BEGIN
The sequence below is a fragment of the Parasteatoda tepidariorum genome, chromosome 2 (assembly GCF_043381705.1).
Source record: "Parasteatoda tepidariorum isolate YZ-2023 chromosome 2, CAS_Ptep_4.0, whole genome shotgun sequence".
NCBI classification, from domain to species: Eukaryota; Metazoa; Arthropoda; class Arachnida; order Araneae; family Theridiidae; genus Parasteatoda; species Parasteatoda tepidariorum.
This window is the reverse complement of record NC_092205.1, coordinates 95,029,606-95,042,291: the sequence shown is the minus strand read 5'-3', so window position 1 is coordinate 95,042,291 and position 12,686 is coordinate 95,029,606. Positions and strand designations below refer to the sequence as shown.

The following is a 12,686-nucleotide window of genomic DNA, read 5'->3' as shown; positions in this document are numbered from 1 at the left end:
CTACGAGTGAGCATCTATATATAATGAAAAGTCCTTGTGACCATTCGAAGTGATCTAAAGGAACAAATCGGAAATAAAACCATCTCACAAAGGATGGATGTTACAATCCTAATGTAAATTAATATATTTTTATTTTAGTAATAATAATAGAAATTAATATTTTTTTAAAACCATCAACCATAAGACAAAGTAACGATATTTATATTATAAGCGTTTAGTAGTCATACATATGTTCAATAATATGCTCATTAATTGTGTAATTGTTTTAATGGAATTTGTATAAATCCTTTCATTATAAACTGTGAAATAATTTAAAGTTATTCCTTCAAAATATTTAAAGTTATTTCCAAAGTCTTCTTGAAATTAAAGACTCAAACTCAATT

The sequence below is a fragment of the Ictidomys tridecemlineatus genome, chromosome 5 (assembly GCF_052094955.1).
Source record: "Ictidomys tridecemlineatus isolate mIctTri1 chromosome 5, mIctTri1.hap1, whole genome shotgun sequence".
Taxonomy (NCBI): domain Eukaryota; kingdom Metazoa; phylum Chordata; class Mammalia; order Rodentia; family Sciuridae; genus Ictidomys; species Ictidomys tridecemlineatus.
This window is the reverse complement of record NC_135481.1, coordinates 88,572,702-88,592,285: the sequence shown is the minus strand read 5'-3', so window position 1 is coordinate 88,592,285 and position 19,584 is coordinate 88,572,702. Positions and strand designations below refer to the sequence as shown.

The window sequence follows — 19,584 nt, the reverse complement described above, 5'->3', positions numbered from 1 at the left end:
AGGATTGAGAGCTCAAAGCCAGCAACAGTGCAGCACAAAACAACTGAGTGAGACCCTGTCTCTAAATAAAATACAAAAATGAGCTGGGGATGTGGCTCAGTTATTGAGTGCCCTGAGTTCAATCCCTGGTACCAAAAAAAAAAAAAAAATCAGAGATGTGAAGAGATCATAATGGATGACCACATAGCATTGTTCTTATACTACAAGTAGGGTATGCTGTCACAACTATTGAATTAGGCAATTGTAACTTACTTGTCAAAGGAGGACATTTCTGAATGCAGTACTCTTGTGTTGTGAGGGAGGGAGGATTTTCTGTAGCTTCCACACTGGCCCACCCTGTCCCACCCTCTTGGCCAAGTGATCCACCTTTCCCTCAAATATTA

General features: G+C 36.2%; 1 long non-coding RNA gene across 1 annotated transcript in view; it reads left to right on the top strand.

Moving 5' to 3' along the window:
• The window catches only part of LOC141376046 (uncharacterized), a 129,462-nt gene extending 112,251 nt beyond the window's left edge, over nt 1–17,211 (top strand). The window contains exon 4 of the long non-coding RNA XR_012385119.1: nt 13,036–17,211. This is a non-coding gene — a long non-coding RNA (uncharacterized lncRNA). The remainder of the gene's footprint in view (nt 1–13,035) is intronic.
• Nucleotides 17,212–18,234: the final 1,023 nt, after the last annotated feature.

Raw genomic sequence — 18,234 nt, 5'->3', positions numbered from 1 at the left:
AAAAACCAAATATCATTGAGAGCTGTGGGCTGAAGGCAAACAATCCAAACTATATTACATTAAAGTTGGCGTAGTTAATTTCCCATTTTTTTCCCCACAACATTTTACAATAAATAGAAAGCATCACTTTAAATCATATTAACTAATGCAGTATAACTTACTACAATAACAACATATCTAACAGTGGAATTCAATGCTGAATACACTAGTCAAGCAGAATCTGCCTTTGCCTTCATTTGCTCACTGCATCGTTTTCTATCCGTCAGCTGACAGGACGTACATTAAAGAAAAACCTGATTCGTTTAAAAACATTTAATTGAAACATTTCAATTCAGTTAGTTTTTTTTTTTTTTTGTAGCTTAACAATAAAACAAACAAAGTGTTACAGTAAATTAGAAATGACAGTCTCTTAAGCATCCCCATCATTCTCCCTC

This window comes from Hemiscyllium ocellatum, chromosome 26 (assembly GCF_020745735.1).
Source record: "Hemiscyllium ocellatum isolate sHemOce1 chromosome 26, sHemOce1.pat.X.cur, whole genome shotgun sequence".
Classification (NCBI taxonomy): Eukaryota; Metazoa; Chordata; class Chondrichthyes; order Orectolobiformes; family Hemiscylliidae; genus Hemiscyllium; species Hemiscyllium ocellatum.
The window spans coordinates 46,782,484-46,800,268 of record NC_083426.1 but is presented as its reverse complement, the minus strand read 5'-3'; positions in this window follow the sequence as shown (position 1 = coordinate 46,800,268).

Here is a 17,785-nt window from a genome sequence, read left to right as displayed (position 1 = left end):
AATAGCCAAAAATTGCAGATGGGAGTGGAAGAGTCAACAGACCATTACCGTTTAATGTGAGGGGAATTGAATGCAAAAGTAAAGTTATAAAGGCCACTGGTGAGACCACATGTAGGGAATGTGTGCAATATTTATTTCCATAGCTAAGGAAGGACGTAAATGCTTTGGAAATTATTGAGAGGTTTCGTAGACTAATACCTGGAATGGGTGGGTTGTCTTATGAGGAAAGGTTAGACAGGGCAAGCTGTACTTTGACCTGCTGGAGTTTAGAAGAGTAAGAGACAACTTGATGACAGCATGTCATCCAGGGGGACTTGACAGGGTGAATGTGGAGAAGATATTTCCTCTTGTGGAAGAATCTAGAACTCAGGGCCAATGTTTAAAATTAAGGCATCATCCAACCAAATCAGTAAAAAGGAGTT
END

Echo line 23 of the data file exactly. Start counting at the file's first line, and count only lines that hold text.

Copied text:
Here is a 17,785-nt window from a genome sequence, read left to right as displayed (position 1 = left end):